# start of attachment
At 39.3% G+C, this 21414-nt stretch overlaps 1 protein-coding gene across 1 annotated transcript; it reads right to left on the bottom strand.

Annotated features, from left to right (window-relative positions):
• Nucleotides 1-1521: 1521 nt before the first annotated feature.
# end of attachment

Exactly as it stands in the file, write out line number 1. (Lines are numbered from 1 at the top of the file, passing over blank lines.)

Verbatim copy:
At 39.3% G+C, this 21414-nt stretch overlaps 1 protein-coding gene across 1 annotated transcript; it reads right to left on the bottom strand.